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STUDY OF THE MAGNETIC TAYLOR-COUETTE FLOW WITH THE AXIAL FLOW IN ROTATING MACHINERY UNDER QUADRUPOLE MAGNETIC FIELD

In this study, the effect of applying a magnetic field resulting from quadrupole magnets on the hydrodynamics and heat transfer in magnetic Taylor-Couette flow with axial flow was investigated numerically for the first time. The studied geometry consisted of two vertical concentric cylinders. The inner cylinder rotated at a specific angular velocity to create the Taylor-Couette flow, while the outer cylinder was stationary. The outer cylinder was also considered to be under constant heat flux boundary conditions. The magnetic nanofluid was a water-based nanofluid consisting of iron oxide nanoparticles with diameters of 8 nm and the magnetic field was produced by quadrupole magnets. The modeling of the problem was implemented by using the two-phase mixture model and control volume technique. The obtained results indicated that in the absence of a magnetic field and using our considered range of Taylor numbers, the flow consisted of many vortices, which is called the Taylor vortex flow. By applying the magnetic field, the ferrofluid flow was pushed toward the outer cylinder wall, which also considerably increased the stability of the flow. Moreover, by imposing the magnetic field, the local heat transfer coefficient increased and the heat transfer coefficient decreased as the Taylor number of the flow increased.

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EXPERIMENTAL INVESTIGATION OF HEAT TRANSFER AND PRESSURE DROP CHARACTERISTICS FOR VERTICAL DOWNFLOW USING TRADITIONAL AND 3D-PRINTED MINI TUBES

In this study, an investigation on the influences of different manufacturing techniques on the heat transfer and pressure drop in the developing and fully developed regions of mini-tube under different flow regimes is introduced. The purpose of this research is to experimentally investigate the heat transfer and pressure drop characteristics using 3D-printed tubes and traditional stainless steel tubes in the vertical direction under isothermal and non-isothermal boundary conditions. Experiments are conducted using distilled water (Prandtl numbers varying from 4 and 7) at Reynolds numbers of 800-10000 with heat fluxes between 30 and 500 kW·m<sup>-2</sup>. Test tubes with inside diameters of 2 mm are used, and the average surface roughness is 1.6 μm and 15.3 μm, respectively. The results are compared with previous studies. It is verified that the heat transfer characteristics are almost the same for the traditional tube and the 3D-printed tube in the laminar region. The average deviation between these two tubes is 7.7%. However, for the turbulent region, the Nusselt numbers of 3D-printed tube in the turbulent region increases by an average of 45% as compared with a traditional tube. The friction factors under heating conditions also increased by an average of 209%. In addition, the 3D-printed tube enters the transition region earlier. The results show that the average critical Reynolds number of a traditional tube and 3D-printed tube is around 2300 and 2000, respectively. Correlations in the turbulent region are developed to predict the friction factors and heat transfer coefficients with good accuracy.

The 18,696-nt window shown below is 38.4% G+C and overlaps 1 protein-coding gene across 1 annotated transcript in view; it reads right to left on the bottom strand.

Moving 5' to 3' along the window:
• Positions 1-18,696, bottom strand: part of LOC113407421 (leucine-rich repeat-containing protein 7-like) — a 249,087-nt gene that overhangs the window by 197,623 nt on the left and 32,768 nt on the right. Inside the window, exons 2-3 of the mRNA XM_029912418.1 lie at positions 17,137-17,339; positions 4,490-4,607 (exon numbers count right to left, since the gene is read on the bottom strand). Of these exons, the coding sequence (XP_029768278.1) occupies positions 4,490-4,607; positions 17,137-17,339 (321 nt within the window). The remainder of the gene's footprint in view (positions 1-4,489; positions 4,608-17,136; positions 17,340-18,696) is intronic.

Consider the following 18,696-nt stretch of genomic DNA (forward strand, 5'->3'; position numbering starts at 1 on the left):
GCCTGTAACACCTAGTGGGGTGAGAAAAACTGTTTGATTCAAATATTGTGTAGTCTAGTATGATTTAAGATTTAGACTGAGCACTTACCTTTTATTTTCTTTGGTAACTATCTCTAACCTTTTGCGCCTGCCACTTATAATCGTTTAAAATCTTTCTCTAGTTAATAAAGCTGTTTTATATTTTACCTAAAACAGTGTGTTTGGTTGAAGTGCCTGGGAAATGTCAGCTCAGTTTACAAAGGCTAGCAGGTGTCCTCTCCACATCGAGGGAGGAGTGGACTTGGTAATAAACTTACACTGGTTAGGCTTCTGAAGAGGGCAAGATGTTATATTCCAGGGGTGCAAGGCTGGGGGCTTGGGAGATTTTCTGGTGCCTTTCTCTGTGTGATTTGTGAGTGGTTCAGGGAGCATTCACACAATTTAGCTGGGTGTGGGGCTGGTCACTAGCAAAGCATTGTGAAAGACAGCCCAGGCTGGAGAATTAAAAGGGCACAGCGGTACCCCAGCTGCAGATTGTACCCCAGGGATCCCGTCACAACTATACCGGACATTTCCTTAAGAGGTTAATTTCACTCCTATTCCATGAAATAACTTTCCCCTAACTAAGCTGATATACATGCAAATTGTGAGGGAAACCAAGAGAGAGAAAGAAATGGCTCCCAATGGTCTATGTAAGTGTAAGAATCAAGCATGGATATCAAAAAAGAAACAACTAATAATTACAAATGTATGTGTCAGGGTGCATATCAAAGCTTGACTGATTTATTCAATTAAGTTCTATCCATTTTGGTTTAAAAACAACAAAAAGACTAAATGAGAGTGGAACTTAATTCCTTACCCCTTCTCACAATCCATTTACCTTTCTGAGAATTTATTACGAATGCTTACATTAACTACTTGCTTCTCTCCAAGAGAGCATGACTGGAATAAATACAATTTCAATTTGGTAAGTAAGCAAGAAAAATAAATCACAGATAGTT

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RECENT PROGRESS ON HEAT TRANSFER PERFORMANCE AND INFLUENCING FACTORS OF DIFFERENT MICROCHANNEL HEAT SINKS

The microchannel heat sink (MCHS) is an efficient thermal management technology widely used in various fields, including electronic equipment, automobiles, and aerospace. In this paper, the recent advances in cross-sectional shape, coolant type, flow channel shape, flow pattern, and application scenarios of the MCHS are systematically reviewed. The liquid film thickness in circular microchannels is the smallest, followed by rectangle, trapezoid, and triangle sections. Conversely, the pressure drop experienced exhibits an inverse relationship with the liquid film thickness. Comparatively, the heat transfer performance of the liquid phase surpasses that of the gas phase, and the two-phase coolant consistently outperforms the single-phase coolant. The study also investigates the impact of flow direction and shape on heat transfer performance. It is found that the implementation of wavy, fractal, and cavity structures enhances heat transfer performance at the expense of increased fluid motion variability, resulting in a loss of pressure drop. Additionally, this paper discusses the occurrence of laminar and turbulent flow phenomena within MCHSs and summarizes their respective influences on heat dissipation performance. On the basis of the aforementioned findings, four key applications of MCHSs are emphasized, accompanied by recommendations for their present utilization and future development. Future research endeavors will concentrate on striking a balance between altering the shape and material characteristics of MCHSs to optimize heat transfer performance while developing novel theoretical models continuously.